For the last twenty years, the outsourcing of various business functions has become commonplace for companies across the industries. Sean Pepper, a partner in Deloitte’s outsourcing practice, claims that “clients are increasingly addressing technological partners when it comes to innovation in digital, automation and analytics fields”. According to Computer Economics, the percentage of the total IT budget being spent on outsourcing grew from 10.6% in 2016 to 11.9% in 2017.
So the question is: with all that buzz around outsourcing, how could decision makers know whether their companies need it or not? Is outsourcing a marketing bluff or the real thing when it comes to boosting business efficiency and growth?
If you want a quick answer, well, it is worth creating an IT department when a company is large and has plans to develop its IT strategy. Secondly, it’s worth your efforts when IT technologies are vital for solving business problems. And finally – although it goes without saying – when you have significant funds to invest in creating your own IT department.
One-time solutions and non-core tasks
So again, do you really need outsourcing? Of course, if a specific solution to a specific problem is required, there is no point in recruiting a staff of developers. For instance, file server issues. Being a business owner, do you have to deal with this? Of course, not. Your expertise and time resources should be focused on running and developing your business. After all, it’s in the core of the idea: outsourcing is the ability to quickly attract the right specialists to do specific tasks and, thus, concentrate on business’ growth. It’s about saving money too. While working with a team of technological partners, you pay only for the hours of work, and not for the time of their lunch, seek leaves or vacation.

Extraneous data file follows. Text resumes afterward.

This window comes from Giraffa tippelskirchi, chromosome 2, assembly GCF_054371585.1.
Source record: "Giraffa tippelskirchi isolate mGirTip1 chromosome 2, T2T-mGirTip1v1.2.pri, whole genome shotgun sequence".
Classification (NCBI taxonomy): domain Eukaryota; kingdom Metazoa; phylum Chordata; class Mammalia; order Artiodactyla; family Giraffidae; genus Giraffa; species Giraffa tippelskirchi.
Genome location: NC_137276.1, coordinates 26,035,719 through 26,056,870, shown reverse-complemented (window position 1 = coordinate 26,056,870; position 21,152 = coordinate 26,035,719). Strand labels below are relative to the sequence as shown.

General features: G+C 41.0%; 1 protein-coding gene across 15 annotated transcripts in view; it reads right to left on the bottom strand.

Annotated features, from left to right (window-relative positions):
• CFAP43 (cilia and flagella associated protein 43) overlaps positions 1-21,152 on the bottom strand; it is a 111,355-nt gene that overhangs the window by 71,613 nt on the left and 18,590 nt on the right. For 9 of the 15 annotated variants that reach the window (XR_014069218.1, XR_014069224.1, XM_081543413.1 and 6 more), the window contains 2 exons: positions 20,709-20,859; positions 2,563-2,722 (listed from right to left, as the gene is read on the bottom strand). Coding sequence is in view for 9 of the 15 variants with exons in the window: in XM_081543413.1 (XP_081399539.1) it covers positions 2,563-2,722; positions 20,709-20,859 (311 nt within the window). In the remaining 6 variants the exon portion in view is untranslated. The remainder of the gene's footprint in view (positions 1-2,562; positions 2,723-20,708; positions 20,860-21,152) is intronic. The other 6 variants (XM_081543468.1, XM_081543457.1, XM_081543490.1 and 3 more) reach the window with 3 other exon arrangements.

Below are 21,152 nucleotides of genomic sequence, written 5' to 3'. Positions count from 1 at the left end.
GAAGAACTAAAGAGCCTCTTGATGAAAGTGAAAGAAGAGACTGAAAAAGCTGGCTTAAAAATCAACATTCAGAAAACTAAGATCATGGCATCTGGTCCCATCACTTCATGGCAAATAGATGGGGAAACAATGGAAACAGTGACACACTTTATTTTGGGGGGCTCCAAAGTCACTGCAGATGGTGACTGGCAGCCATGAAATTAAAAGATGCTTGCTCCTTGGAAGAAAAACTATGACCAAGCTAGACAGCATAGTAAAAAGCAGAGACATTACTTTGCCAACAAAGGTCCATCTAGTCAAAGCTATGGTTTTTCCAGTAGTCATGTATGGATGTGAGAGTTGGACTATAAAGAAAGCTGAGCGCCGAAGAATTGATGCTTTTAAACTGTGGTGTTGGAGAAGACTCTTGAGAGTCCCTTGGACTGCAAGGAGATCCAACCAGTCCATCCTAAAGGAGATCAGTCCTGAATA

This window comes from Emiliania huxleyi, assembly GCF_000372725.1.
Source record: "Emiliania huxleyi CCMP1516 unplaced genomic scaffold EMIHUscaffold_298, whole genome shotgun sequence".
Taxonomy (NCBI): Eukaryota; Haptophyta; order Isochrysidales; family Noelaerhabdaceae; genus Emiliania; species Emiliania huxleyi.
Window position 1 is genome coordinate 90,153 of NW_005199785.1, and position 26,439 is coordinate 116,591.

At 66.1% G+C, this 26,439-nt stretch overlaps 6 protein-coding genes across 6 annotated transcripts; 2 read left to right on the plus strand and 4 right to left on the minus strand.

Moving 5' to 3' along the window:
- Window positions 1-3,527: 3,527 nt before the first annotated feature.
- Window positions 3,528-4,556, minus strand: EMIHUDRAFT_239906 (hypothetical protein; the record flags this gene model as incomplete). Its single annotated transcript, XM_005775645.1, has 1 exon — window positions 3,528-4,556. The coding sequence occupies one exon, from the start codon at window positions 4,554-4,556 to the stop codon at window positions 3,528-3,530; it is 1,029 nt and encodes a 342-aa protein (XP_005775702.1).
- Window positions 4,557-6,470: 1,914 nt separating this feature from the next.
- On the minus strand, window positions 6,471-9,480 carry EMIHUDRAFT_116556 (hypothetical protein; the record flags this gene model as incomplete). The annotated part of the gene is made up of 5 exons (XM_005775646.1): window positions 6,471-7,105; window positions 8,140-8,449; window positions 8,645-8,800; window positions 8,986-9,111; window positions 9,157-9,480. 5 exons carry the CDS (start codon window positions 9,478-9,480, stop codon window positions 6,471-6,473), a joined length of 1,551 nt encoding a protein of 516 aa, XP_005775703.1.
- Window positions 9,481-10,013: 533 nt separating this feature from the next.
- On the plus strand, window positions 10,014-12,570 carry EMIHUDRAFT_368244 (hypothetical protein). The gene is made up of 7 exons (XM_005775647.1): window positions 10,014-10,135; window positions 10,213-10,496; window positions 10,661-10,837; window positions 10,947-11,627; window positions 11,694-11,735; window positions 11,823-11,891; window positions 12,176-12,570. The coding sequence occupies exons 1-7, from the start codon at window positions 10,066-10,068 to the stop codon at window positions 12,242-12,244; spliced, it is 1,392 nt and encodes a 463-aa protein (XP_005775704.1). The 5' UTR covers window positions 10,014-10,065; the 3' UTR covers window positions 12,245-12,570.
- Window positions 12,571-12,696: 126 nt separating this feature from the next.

The second case is if the task is large-scale but supplementary. For example, the development and support of the website. Sure enough, you can do it on your own, but most likely your IT-department is loaded with other more important things. So if you understand that a non-core project is going to take a while, it makes sense to involve third-party developers supervised by a small internal IT team.
Many branches in different countries
Global companies have their own specifics. In most cases, there’s a need to coordinate the work of branches scattered around the world into a single network. For example, at Schneider Electric, purely internal global projects are successfully developed and supported by external teams from different countries under the control of top managers from headquarters. Such projects include a single authorization system in all SE services for partners of a company or a product ecosystem.
At the same time, the degree of involvement of such outsourced employees in all processes of the company is so great that they differ from the regular ones only by the postal address and physical location. On the scale of a company operating in a single IT infrastructure for all countries, this approach has obvious economic feasibility.
Internal risks vs. outsourcing risks
With all the advantages as rapid response or involvement in the project, staff members require more attention. First, they may become too immersed in their internal specifics, get used to their standard tasks and stop developing. The qualification of personnel is one of the components of success, especially in such a field like IT. If you ignore this, your competitors working with dynamic contractors will pass you around the bend in no time.